Fire Safety Guide for Wheelchair Users and the Visually Impaired

Fire Safety Guide for Wheelchair Users and the Visually Impaired

Businesses need to ensure they are fully accommodating to anyone who works in their building at all times. This also includes visitors who may come to your workplace in a wheelchair or have visual impairments. One of the areas that people often overlook as far as accessibility is making sure they have a fire safety plan in place. Keep reading as we discover some of the best ways you can protect everyone in your building in the case of an emergency. Visit for more information about looking after everyone in your workplace in the future.

Laws for a Fire Safety Guide For Persons With Disability

While you might not have many wheelchair users in your building, there are laws in place which you need to follow to remain in compliance at all times. The Regulatory Reform Fire Safety Order, 2005 states that any commercial building’s owner or manager will need to have a risk assessment which is updated regularly in regard to evacuating anyone in a wheelchair. You need to think very carefully to plan how everyone can safely get out quickly in an emergency. The Disability Discrimination Act also encourages all business owners to have plans in place, regardless of what type of business they own and operate. You never know when a contractor or visitor might arrive in a wheelchair. Just as you would offer them easy access to your building, you also need to provide them with a solid escape plan in an emergency.

Planning for Emergency Evacuations

When it comes to putting together a plan for your business, you need to think about the number of people who use a wheelchair or have a visual impairment in your building. You can’t always rely on trained firefighters to arrive on time, so ensure your team is fully trained in proper fire-fighting techniques. This will need to include evacuating those who need further assistance. Make sure this training is carried out every time someone joins your company but is also updated on a regular basis. Think about the unique characteristics of your building and any areas which make it harder for a wheelchair to fit through. Discover how you would react when the alarm goes off, through to the moment when you are all safely outside the building. Everyone in your building needs to know how to react in this situation, as you never know when a fire alarm will go off and who will be present at that time.

Personal Emergency Evacuation Plan

A Personal Emergency Evacuation Plan (PEEP) is the term that’s usually used to refer to evacuating people with disabilities. This is designed to help safely evacuate everyone in the building and ensure no one is left behind just because they are in a wheelchair or have any type of visual impairment. A fire safety guide for wheelchair users will indicate what type of extra assistance is needed in an emergency. Your fire safety guide for blind people could include the names of the people who would be able to help and how they would guide someone to safety in an emergency. You need to think about every possible situation you could find yourself in and then work through these with your team, so they know how to respond.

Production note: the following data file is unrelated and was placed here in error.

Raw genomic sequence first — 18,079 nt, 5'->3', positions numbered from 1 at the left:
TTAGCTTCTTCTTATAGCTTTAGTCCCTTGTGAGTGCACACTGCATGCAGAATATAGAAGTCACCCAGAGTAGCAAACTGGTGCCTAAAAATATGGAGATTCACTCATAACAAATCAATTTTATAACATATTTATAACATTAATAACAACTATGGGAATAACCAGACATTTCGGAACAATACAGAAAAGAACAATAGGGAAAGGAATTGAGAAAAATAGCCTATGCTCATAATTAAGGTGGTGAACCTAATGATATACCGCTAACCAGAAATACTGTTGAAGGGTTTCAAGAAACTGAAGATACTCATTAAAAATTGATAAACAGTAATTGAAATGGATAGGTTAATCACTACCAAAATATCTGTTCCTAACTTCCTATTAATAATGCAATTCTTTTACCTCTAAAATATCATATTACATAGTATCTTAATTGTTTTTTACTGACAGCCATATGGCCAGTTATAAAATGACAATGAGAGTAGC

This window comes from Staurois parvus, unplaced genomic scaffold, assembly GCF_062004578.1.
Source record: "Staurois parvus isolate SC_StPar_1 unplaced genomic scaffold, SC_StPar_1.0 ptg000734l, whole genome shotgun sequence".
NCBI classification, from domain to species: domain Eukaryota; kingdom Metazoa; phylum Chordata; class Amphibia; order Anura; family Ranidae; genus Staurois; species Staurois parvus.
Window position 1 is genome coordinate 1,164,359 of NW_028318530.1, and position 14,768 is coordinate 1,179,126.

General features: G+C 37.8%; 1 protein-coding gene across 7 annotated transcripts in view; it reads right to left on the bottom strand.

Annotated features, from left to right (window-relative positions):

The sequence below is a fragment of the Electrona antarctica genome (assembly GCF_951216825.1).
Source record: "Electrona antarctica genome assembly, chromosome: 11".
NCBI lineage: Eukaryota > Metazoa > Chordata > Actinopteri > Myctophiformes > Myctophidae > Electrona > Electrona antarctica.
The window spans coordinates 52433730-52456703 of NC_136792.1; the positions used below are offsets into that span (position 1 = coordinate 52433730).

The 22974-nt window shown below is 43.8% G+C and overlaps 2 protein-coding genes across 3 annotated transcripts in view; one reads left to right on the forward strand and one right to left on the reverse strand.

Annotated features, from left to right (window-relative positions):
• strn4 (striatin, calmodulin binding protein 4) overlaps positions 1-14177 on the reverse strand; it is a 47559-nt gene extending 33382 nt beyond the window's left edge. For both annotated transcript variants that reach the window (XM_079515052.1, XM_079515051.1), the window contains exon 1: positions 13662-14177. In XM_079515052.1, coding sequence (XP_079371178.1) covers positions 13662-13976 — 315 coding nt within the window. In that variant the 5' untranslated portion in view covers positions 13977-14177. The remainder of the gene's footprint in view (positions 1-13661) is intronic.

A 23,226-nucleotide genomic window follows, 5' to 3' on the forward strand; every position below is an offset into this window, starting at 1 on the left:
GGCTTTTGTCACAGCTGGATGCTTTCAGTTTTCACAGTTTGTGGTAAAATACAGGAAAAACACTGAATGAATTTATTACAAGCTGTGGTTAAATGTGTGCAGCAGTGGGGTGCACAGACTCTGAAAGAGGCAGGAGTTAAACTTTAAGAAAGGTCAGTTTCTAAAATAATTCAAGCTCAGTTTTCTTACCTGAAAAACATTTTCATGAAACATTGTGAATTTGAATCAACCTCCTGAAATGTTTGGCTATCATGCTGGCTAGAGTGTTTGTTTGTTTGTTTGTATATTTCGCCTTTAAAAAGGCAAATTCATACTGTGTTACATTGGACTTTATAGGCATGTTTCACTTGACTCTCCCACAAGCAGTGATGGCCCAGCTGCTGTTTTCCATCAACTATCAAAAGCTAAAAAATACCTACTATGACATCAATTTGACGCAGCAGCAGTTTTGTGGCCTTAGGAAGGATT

Safely Evacuating a Wheelchair User

Once you have fire systems and plans in place for wheelchair users and how they’ll be evacuated, it’s time to think about safe evacuation techniques. While it’s great to focus on getting them out of the building, you also don’t want anyone else to get injured due to carrying someone with the wrong technique. Also, think about any hidden impairments that team members or visitors could have. These might make an evacuation of your building even more of a challenge, so you’ll need to think carefully about what routes you take in an emergency.

Ensure you have a refuge area in place for once the evacuation is underway. This can give someone the protection that’s needed from fire and smoke. They could be of huge help if you are waiting for the emergency services to arrive, who might be able to finish off the evacuation more safely. The first step to responding to a fire is to stop everything you are doing immediately and collect any evacuation equipment to help your colleagues or visitors. You’ll work through the instructions in the PEEP and remain at the workstation as requested if you are a wheelchair user until help arrives. You need to act calmly at all times during an emergency and never re-enter the building until you are told that it is safe to return. This fire safety guide for the visually impaired can be used in any type of workplace and could be what helps to save multiple lives during an emergency.

Fire alarms are one of the most critical parts of your fire safety plans. By installing a fire alarm system with everyone in your workplace in mind, you’ll be able to quickly get everyone out. Contact us today for more information about installing fire alarm systems and protecting your team this year.

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